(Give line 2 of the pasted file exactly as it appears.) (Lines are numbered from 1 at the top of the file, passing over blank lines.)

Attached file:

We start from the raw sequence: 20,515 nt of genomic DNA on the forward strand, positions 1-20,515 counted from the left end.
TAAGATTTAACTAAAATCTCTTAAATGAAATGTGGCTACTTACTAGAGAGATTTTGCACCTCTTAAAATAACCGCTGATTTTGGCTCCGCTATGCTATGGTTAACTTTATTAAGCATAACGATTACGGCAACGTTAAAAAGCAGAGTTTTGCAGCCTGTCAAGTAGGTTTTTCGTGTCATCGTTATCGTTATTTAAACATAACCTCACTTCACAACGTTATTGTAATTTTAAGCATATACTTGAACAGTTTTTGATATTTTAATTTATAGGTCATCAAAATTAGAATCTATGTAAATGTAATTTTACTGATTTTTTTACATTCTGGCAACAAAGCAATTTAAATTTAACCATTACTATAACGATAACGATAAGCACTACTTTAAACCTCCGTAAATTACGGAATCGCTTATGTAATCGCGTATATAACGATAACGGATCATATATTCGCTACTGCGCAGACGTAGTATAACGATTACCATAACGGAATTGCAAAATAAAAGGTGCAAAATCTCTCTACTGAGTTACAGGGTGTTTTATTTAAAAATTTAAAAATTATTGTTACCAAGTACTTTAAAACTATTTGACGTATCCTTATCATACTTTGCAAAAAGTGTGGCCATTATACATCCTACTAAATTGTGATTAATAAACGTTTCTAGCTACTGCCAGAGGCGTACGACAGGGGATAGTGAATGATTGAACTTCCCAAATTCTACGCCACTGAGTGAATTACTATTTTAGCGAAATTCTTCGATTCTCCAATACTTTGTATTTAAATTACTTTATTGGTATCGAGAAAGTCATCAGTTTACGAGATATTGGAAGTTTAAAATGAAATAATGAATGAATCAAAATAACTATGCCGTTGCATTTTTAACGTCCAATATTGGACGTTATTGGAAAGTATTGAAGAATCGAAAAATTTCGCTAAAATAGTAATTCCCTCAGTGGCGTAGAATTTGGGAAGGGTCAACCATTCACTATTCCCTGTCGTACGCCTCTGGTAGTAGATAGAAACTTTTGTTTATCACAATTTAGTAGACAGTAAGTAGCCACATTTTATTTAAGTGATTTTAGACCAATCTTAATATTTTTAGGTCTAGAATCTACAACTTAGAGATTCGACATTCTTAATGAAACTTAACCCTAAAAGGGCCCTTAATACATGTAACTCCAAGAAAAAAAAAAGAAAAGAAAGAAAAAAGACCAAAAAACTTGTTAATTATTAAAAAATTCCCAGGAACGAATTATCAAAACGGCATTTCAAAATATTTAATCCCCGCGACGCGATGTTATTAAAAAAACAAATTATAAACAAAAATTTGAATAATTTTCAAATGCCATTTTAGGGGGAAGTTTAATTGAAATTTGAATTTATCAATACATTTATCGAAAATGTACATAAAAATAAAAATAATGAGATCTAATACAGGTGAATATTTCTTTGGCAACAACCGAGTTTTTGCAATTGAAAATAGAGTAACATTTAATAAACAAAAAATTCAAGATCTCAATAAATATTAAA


TAAGATTTAACTAAAATCTCTTAAATGAAATGTGGCTACTTACTAGAGAGATTTTGCACCTCTTAAAATAACCGCTGATTTTGGCTCCGCTATGCTATGGTTAACTTTATTAAGCATAACGATTACGGCAACGTTAAAAAGCAGAGTTTTGCAGCCTGTCAAGTAGGTTTTTCGTGTCATCGTTATCGTTATTTAAACATAACCTCACTTCACAACGTTATTGTAATTTTAAGCATATACTTGAACAGTTTTTGATATTTTAATTTATAGGTCATCAAAATTAGAATCTATGTAAATGTAATTTTACTGATTTTTTTACATTCTGGCAACAAAGCAATTTAAATTTAACCATTACTATAACGATAACGATAAGCACTACTTTAAACCTCCGTAAATTACGGAATCGCTTATGTAATCGCGTATATAACGATAACGGATCATATATTCGCTACTGCGCAGACGTAGTATAACGATTACCATAACGGAATTGCAAAATAAAAGGTGCAAAATCTCTCTACTGAGTTACAGGGTGTTTTATTTAAAAATTTAAAAATTATTGTTACCAAGTACTTTAAAACTATTTGACGTATCCTTATCATACTTTGCAAAAAGTGTGGCCATTATACATCCTACTAAATTGTGATTAATAAACGTTTCTAGCTACTGCCAGAGGCGTACGACAGGGGATAGTGAATGATTGAACTTCCCAAATTCTACGCCACTGAGTGAATTACTATTTTAGCGAAATTCTTCGATTCTCCAATACTTTGTATTTAAATTACTTTATTGGTATCGAGAAAGTCATCAGTTTACGAGATATTGGAAGTTTAAAATGAAATAATGAATGAATCAAAATAACTATGCCGTTGCATTTTTAACGTCCAATATTGGACGTTATTGGAAAGTATTGAAGAATCGAAAAATTTCGCTAAAATAGTAATTCCCTCAGTGGCGTAGAATTTGGGAAGGGTCAACCATTCACTATTCCCTGTCGTACGCCTCTGGTAGTAGATAGAAACTTTTGTTTATCACAATTTAGTAGACAGTAAGTAGCCACATTTTATTTAAGTGATTTTAGACCAATCTTAATATTTTTAGGTCTAGAATCTACAACTTAGAGATTCGACATTCTTAATGAAACTTAACCCTAAAAGGGCCCTTAATACATGTAACTCCAAGAAAAAAAAAAGAAAAGAAAGAAAAAAGACCAAAAAACTTGTTAATTATTAAAAAATTCCCAGGAACGAATTATCAAAACGGCATTTCAAAATATTTAATCCCCGCGACGCGATGTTATTAAAAAAACAAATTATAAACAAAAATTTGAATAATTTTCAAATGCCATTTTAGGGGGAAGTTTAATTGAAATTTGAATTTATCAATACATTTATCGAAAATGTACATAAAAATAAAAATAATGAGATCTAATACAGGTGAATATTTCTTTGGCAACAACCGAGTTTTTGCAATTGAAAATAGAGTAACATTTAATAAACAAAAAATTCAAGATCTCAATAAATATTAAA